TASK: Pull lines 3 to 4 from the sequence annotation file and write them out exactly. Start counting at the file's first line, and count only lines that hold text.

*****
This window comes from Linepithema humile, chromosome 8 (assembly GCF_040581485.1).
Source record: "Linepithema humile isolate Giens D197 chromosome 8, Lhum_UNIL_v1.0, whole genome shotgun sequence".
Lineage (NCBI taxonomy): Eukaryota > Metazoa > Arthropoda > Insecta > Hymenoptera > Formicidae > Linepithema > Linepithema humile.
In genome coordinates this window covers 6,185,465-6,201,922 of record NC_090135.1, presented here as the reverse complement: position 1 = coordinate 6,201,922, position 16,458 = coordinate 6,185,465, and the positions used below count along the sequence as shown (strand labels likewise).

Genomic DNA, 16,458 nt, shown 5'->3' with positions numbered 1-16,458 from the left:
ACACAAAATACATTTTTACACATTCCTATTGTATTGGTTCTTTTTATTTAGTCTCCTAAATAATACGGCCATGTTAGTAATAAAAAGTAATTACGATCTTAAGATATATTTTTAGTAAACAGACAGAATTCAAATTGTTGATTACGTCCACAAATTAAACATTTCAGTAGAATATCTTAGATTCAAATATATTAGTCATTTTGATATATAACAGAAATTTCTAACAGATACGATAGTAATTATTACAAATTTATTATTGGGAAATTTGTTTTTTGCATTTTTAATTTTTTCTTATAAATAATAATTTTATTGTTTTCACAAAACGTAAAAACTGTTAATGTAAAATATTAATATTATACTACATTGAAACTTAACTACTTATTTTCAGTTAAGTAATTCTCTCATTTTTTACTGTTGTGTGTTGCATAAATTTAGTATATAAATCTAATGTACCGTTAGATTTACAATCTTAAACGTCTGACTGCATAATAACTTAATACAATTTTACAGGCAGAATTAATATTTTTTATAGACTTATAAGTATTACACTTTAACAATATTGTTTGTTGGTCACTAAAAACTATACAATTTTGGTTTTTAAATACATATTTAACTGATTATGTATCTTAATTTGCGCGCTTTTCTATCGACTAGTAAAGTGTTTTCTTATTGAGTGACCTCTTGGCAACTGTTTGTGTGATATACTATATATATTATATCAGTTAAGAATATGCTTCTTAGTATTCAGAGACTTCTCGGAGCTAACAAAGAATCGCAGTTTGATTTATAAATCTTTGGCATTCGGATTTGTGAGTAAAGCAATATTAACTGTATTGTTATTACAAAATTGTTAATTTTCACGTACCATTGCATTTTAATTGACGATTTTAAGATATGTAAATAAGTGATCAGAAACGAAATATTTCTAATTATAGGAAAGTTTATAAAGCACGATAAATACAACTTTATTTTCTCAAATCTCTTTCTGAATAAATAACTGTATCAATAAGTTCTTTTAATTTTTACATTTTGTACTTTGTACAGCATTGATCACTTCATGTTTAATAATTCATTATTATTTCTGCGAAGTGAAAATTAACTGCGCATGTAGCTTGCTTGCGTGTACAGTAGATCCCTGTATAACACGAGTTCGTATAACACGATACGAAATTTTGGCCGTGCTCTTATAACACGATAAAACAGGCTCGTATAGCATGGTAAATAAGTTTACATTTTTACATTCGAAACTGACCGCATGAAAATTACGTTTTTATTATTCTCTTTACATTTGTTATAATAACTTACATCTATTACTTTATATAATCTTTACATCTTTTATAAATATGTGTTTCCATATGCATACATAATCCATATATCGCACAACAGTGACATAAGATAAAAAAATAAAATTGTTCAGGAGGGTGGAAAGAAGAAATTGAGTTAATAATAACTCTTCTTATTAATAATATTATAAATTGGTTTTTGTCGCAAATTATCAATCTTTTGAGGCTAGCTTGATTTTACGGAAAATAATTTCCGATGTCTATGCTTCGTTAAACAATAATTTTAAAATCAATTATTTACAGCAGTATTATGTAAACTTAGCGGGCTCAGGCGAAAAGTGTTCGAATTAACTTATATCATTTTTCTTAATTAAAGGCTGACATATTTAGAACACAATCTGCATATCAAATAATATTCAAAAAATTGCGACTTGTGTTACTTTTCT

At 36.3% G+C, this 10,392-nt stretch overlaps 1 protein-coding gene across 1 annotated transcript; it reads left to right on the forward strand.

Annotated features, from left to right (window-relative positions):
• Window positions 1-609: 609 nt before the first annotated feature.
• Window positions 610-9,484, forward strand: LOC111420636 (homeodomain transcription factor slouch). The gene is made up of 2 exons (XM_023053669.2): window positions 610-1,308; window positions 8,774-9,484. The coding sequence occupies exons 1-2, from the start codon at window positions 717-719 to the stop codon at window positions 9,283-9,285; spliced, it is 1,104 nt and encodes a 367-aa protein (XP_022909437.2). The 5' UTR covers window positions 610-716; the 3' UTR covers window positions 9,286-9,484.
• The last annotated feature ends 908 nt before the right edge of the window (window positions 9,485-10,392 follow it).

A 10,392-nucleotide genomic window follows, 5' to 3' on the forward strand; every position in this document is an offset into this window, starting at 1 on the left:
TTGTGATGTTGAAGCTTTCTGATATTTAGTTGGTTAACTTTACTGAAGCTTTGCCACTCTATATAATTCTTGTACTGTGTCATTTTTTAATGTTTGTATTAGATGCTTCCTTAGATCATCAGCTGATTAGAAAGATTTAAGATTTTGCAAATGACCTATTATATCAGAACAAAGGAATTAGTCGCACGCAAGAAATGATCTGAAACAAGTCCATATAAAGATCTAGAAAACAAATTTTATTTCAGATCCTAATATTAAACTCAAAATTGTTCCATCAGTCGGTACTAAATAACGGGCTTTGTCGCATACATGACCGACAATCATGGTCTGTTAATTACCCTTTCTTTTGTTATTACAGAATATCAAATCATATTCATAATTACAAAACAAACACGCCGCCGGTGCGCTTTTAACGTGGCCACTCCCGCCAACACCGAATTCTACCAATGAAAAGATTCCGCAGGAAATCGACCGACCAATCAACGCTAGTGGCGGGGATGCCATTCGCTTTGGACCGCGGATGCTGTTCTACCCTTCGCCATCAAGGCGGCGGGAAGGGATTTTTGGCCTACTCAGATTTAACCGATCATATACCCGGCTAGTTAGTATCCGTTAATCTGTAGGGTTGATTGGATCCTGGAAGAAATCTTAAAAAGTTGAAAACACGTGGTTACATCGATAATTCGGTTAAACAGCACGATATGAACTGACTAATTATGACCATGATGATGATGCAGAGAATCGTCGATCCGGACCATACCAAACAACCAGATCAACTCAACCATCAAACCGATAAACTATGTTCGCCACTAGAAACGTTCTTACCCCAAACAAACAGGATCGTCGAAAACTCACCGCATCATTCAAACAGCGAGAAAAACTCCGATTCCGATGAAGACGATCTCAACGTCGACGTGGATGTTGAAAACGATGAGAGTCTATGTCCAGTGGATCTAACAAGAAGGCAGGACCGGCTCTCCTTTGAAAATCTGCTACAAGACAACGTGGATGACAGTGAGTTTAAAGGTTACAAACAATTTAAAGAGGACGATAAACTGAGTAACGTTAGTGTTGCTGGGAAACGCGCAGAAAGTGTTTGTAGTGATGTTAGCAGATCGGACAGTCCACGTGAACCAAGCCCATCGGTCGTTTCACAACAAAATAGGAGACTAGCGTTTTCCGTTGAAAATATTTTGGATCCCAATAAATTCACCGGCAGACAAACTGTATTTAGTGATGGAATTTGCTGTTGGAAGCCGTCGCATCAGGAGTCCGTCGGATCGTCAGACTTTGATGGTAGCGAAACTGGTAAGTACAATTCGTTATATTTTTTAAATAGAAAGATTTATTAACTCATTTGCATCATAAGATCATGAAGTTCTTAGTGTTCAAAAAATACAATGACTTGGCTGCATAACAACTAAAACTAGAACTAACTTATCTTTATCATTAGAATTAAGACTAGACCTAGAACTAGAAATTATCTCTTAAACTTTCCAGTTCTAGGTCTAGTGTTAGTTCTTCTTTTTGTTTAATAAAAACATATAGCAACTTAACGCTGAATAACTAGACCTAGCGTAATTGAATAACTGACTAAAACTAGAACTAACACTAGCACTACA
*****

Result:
Lineage (NCBI taxonomy): Eukaryota > Metazoa > Arthropoda > Insecta > Hymenoptera > Formicidae > Linepithema > Linepithema humile.
In genome coordinates this window covers 6,185,465-6,201,922 of record NC_090135.1, presented here as the reverse complement: position 1 = coordinate 6,201,922, position 16,458 = coordinate 6,185,465, and the positions used below count along the sequence as shown (strand labels likewise).